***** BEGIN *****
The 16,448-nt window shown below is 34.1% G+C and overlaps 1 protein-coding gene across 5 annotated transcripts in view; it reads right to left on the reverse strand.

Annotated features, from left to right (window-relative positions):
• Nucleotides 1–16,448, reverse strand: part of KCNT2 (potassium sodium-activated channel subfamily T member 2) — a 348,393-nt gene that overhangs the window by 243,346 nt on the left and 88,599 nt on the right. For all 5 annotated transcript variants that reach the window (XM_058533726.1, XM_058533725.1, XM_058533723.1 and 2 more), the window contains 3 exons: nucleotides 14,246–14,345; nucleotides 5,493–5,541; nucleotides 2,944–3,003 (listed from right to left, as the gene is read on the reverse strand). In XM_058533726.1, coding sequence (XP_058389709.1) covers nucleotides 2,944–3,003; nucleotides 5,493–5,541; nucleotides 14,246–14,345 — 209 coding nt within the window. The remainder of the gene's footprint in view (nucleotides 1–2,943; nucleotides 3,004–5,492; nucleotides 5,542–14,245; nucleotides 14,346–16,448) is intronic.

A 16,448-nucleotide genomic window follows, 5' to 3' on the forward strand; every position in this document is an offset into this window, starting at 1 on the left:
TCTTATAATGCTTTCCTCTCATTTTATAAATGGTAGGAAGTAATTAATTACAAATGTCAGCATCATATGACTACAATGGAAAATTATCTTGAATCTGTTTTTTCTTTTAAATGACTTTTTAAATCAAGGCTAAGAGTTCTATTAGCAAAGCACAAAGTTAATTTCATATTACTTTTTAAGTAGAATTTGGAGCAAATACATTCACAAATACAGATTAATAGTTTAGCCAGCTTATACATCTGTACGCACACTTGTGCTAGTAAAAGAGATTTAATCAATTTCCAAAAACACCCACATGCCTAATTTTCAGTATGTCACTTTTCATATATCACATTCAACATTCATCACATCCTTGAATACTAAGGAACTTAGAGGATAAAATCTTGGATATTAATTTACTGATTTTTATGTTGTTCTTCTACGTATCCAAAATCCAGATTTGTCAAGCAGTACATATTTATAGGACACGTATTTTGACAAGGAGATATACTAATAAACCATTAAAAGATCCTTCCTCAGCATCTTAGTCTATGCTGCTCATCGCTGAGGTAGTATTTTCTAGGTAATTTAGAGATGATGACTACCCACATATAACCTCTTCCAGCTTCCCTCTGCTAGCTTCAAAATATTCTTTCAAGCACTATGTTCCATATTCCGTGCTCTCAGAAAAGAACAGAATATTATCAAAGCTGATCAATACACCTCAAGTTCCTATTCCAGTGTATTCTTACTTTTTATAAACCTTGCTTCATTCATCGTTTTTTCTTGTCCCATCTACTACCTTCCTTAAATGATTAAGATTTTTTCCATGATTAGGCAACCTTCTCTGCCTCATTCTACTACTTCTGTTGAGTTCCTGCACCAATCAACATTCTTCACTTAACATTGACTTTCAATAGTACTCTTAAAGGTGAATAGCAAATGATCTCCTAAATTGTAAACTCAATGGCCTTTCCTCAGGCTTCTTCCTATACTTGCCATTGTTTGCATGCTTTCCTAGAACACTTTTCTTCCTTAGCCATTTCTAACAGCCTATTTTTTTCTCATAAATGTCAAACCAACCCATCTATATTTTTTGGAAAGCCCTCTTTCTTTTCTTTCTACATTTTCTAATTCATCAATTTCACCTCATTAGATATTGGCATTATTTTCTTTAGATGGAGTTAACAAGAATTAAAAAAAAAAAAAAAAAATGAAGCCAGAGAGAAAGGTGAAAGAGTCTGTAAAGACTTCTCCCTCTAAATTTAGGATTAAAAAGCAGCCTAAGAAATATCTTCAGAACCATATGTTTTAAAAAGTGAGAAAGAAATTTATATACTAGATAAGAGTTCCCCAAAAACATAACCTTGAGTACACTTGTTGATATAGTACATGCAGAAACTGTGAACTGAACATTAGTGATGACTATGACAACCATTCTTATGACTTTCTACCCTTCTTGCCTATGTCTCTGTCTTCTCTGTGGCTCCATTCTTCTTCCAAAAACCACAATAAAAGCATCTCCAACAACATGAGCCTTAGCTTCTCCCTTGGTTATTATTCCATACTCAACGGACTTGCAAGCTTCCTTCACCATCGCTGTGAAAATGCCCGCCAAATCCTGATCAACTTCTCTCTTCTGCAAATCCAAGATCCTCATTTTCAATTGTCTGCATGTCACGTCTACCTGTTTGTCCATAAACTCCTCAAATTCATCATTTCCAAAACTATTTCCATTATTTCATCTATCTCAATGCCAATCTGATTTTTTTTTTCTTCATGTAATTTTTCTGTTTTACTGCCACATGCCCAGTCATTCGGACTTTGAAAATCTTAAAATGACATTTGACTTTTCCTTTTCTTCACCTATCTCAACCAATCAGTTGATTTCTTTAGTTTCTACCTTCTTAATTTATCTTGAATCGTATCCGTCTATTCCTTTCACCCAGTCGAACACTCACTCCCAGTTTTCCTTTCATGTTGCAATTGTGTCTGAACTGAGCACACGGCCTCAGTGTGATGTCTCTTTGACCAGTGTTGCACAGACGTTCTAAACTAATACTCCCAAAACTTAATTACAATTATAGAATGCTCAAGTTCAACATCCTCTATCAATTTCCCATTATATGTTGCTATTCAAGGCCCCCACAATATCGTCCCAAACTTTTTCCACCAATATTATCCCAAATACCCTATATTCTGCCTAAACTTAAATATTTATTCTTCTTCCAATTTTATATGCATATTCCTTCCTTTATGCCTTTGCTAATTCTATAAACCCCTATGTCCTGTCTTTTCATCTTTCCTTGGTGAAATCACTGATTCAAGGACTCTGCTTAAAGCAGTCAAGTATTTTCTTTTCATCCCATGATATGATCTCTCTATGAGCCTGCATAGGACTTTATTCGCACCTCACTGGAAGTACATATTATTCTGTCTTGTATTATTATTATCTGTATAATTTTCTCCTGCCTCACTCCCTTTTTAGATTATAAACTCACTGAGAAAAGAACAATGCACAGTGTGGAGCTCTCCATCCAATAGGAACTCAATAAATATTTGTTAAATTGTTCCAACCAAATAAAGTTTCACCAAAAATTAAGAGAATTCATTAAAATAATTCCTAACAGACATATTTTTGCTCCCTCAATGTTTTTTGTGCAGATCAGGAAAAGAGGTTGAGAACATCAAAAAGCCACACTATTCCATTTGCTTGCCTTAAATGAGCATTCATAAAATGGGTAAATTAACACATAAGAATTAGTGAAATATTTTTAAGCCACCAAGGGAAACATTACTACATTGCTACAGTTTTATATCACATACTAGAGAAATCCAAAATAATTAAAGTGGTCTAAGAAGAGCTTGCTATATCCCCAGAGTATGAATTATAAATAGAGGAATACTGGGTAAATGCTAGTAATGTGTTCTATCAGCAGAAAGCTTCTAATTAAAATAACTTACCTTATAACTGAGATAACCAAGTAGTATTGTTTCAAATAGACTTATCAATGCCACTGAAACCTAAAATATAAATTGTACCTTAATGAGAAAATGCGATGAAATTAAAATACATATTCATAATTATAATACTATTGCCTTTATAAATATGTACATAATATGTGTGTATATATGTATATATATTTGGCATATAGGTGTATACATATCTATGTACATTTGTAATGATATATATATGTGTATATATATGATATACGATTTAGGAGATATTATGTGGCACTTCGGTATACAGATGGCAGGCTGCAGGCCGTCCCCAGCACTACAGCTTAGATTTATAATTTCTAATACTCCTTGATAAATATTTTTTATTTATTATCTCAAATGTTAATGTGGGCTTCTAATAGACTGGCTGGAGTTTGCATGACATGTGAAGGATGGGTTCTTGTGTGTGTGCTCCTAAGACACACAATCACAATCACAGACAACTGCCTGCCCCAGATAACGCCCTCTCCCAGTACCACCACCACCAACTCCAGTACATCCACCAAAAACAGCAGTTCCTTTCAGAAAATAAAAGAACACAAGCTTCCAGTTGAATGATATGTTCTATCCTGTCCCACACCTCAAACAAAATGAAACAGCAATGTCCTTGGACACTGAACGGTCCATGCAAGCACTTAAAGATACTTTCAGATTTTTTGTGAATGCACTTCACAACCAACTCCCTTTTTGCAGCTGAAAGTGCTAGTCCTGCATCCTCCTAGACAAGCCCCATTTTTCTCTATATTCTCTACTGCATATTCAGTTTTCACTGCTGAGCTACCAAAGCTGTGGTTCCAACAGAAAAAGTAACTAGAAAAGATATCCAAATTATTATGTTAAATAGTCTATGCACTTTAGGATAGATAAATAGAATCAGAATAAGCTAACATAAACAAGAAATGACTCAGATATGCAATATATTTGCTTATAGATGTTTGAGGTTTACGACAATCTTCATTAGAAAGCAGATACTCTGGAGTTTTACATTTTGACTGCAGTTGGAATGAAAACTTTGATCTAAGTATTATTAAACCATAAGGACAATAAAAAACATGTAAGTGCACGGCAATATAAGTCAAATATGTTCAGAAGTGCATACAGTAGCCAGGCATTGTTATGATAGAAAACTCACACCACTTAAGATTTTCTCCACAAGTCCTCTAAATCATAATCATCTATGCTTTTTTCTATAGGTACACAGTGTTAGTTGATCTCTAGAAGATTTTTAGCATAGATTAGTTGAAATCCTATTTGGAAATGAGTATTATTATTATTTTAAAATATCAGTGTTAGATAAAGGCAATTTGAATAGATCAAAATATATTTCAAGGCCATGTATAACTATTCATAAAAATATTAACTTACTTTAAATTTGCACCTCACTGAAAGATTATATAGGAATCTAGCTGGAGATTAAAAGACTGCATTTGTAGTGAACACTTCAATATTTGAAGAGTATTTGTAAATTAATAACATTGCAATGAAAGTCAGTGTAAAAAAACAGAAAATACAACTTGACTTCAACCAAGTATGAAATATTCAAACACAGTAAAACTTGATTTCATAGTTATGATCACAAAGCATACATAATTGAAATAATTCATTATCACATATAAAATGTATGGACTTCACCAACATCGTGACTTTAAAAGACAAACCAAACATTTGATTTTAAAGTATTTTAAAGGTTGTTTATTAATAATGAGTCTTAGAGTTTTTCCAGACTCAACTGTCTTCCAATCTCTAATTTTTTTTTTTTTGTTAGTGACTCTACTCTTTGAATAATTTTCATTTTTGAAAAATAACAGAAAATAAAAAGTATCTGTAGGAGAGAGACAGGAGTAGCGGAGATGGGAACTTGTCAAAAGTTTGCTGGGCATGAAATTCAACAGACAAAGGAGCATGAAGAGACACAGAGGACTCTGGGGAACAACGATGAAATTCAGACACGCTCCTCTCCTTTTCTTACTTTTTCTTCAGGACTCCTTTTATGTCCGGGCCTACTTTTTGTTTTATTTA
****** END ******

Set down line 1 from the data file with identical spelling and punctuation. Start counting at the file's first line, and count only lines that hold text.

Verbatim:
The 16,448-nt window shown below is 34.1% G+C and overlaps 1 protein-coding gene across 5 annotated transcripts in view; it reads right to left on the reverse strand.